Editor’s Note: A version of this article originally appeared on The Military Leader, a blog by Drew Steadman that provides leader development resources and insight for leaders of all professions.
Whether graduation is weeks or years away, the countdown that started at 1,460 days will eventually come to an end. Imagine it for a moment. You and your anxious cohort are seated for the ceremony. Proud parents are watching from the stands. The National Anthem is cued. Commencement speakers are on the stage. It’s your last day in a cadet uniform.
As you prepare for that moment, I invite you to keep close at heart the advice of Major C.A. Bach in a farewell address to the Student Officers at Fort Sheridan, 1919:
“These commissions will not make you leaders, they will merely make you officers.”
Whether you find yourself in a sterile research lab, or a cockpit at 40,000 feet, or in front of a formation of infantry troops, every one of you will step into an environment of leadership. Leadership is everywhere people are. It is the element that converts the potential energy of our organizations into mission accomplishment. Without quality leadership, we fail.
Unfortunately, some cadets pursue a myriad of other college interests while assuming that the commissioning ceremony will magically bestow upon them the leadership talent required for success. In reality, leadership is so much more than wearing gold bars and issuing orders. It develops over a long journey of rigorous study, reflection, and hard-fought experience.
And that growth does not happen passively, as no one drifts into leadership excellence. If you want to be a capable leader on your first day as an officer, leadership must be deliberate part of your cadet experience — a daily personal pursuit and not simply an academic class to be passed and forgotten.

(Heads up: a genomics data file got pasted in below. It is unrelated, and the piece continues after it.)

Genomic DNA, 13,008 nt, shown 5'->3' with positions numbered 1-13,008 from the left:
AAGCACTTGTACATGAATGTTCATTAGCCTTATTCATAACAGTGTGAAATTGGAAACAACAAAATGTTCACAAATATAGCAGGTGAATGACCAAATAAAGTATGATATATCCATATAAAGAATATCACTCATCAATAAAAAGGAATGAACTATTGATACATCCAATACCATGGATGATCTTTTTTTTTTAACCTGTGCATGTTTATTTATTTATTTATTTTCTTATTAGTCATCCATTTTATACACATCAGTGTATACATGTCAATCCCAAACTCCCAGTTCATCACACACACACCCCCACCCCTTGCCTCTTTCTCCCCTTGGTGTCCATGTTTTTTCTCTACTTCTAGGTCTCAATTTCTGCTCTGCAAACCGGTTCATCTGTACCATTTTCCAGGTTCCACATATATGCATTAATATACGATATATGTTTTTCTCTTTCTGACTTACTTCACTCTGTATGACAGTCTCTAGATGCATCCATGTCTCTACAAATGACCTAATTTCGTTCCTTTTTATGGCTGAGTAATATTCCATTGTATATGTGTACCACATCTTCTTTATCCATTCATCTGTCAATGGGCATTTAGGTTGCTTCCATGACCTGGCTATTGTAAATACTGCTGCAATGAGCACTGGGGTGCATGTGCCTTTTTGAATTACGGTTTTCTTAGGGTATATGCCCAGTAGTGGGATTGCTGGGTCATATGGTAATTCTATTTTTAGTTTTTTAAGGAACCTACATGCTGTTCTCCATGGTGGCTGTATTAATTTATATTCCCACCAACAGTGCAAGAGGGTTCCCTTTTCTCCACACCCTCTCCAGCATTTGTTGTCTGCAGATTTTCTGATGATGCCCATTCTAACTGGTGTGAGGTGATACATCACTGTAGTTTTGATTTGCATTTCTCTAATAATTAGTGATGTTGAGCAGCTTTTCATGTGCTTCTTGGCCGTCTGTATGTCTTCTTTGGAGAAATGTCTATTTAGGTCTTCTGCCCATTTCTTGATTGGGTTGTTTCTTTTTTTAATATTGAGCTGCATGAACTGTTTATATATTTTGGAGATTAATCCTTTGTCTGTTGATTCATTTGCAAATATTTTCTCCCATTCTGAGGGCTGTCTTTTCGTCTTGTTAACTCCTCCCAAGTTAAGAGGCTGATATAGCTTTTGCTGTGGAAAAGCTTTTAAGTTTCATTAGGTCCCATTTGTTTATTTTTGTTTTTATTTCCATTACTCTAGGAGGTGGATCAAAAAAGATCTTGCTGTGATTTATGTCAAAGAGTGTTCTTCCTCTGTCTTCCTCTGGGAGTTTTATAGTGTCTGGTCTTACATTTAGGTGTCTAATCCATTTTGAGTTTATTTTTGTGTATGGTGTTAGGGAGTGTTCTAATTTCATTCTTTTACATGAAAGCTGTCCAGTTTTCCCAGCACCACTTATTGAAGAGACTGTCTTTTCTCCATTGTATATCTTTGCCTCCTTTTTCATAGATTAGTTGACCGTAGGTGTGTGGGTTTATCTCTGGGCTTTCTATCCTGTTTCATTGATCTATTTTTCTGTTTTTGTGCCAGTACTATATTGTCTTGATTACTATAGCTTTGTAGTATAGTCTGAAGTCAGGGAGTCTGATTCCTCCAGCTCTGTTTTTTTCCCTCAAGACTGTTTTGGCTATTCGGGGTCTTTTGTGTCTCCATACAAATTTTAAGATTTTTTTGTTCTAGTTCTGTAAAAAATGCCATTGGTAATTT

Find 10 minutes a day to do something, anything that relates to leadership or improves your future ability to exert positive influence on those you will lead. Books and articles are great, jotting notes and penning your own thoughts are better.
Have at least one conversation per day that surpasses the mundane and includes words like integrity, honor, influence, loyalty, discipline, character, respect, initiative, fairness, responsibility, clarity, excellence, growth, reward, failure, example, emotion, passion, ethics, perseverance, trust, expectation, duty, vision, effectiveness, inspiration, and humility.
Why? Because this is the language of leaders. And it’s tough to use these words in conversation without learning something meaningful.
Finally, get your leadership radar up. By that, I mean you should be open to discerning and internalizing leadership lessons that present themselves throughout your day. Actively note the behavior of others you wish to model, and even those you don’t. This trait not only fills your kit bag with useful knowledge you will rely on later, it will train you to be an intuitive leader in years to come.
Great leadership talent is tough to acquire, harder to implement, and always fleeting. As such, shape your cadet experience today so you will be prepared for the challenges that await tomorrow.
And heed the insight of the 19th century English theologian, H.P. Liddon, who said: “What we do on some great occasion will depend on what we are; and what we are will be the result of previous years of self-discipline.”
Benjamin Franklin nailed it when he said, "Fatigue is the best pillow." True story, Benny. There's nothing like pushing your body so far past exhaustion that you'd willingly, even longingly, take a nap on a concrete slab.
Coast Guard cutter Bertholf on a counterdrug patrol in the eastern Pacific Ocean, March 11, 2018. (U.S. Coast Guard/Petty Officer 2nd Class Michael Trees
U.S. Coast Guard cutter Bertholf left California on January 20 for a months-long mission in the Pacific to support U.S. Indo-Pacific Command, the largest of the U.S. military's geographic combatant commands.
Coast Guardsmen aboard the Bertholf left Alameda on the 30th day of what is now the longest government shutdown in U.S. history. They left a few days after not getting their first paycheck since that shutdown started and without knowing when the next will come.